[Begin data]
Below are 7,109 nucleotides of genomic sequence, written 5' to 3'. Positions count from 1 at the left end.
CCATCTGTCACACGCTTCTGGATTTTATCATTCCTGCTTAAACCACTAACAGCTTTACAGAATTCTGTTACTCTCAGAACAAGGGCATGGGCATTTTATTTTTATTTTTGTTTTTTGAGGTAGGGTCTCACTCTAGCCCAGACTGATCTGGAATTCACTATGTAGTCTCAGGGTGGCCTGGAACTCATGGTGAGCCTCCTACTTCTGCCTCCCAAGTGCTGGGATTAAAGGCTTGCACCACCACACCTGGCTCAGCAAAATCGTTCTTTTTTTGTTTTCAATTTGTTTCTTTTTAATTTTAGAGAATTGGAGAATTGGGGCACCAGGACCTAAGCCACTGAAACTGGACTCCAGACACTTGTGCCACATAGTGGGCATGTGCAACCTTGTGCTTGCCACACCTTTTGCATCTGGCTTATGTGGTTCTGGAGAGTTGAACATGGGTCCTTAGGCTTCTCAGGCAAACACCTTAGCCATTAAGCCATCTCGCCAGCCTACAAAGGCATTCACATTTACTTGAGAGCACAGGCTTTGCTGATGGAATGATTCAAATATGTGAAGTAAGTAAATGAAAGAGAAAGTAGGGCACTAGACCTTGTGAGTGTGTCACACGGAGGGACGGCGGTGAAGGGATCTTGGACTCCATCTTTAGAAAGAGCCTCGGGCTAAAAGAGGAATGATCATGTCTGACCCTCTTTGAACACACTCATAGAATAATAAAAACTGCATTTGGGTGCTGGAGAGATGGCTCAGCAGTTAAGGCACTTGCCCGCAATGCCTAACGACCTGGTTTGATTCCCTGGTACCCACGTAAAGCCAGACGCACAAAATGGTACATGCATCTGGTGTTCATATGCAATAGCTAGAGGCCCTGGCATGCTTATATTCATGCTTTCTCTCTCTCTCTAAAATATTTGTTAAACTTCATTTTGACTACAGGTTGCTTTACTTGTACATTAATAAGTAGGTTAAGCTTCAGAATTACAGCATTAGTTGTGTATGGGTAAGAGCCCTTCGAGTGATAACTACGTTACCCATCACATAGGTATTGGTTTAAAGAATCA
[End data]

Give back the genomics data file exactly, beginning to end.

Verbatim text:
Below are 7,109 nucleotides of genomic sequence, written 5' to 3'. Positions count from 1 at the left end.
CCATCTGTCACACGCTTCTGGATTTTATCATTCCTGCTTAAACCACTAACAGCTTTACAGAATTCTGTTACTCTCAGAACAAGGGCATGGGCATTTTATTTTTATTTTTGTTTTTTGAGGTAGGGTCTCACTCTAGCCCAGACTGATCTGGAATTCACTATGTAGTCTCAGGGTGGCCTGGAACTCATGGTGAGCCTCCTACTTCTGCCTCCCAAGTGCTGGGATTAAAGGCTTGCACCACCACACCTGGCTCAGCAAAATCGTTCTTTTTTTGTTTTCAATTTGTTTCTTTTTAATTTTAGAGAATTGGAGAATTGGGGCACCAGGACCTAAGCCACTGAAACTGGACTCCAGACACTTGTGCCACATAGTGGGCATGTGCAACCTTGTGCTTGCCACACCTTTTGCATCTGGCTTATGTGGTTCTGGAGAGTTGAACATGGGTCCTTAGGCTTCTCAGGCAAACACCTTAGCCATTAAGCCATCTCGCCAGCCTACAAAGGCATTCACATTTACTTGAGAGCACAGGCTTTGCTGATGGAATGATTCAAATATGTGAAGTAAGTAAATGAAAGAGAAAGTAGGGCACTAGACCTTGTGAGTGTGTCACACGGAGGGACGGCGGTGAAGGGATCTTGGACTCCATCTTTAGAAAGAGCCTCGGGCTAAAAGAGGAATGATCATGTCTGACCCTCTTTGAACACACTCATAGAATAATAAAAACTGCATTTGGGTGCTGGAGAGATGGCTCAGCAGTTAAGGCACTTGCCCGCAATGCCTAACGACCTGGTTTGATTCCCTGGTACCCACGTAAAGCCAGACGCACAAAATGGTACATGCATCTGGTGTTCATATGCAATAGCTAGAGGCCCTGGCATGCTTATATTCATGCTTTCTCTCTCTCTCTAAAATATTTGTTAAACTTCATTTTGACTACAGGTTGCTTTACTTGTACATTAATAAGTAGGTTAAGCTTCAGAATTACAGCATTAGTTGTGTATGGGTAAGAGCCCTTCGAGTGATAACTACGTTACCCATCACATAGGTATTGGTTTAAAGAATCA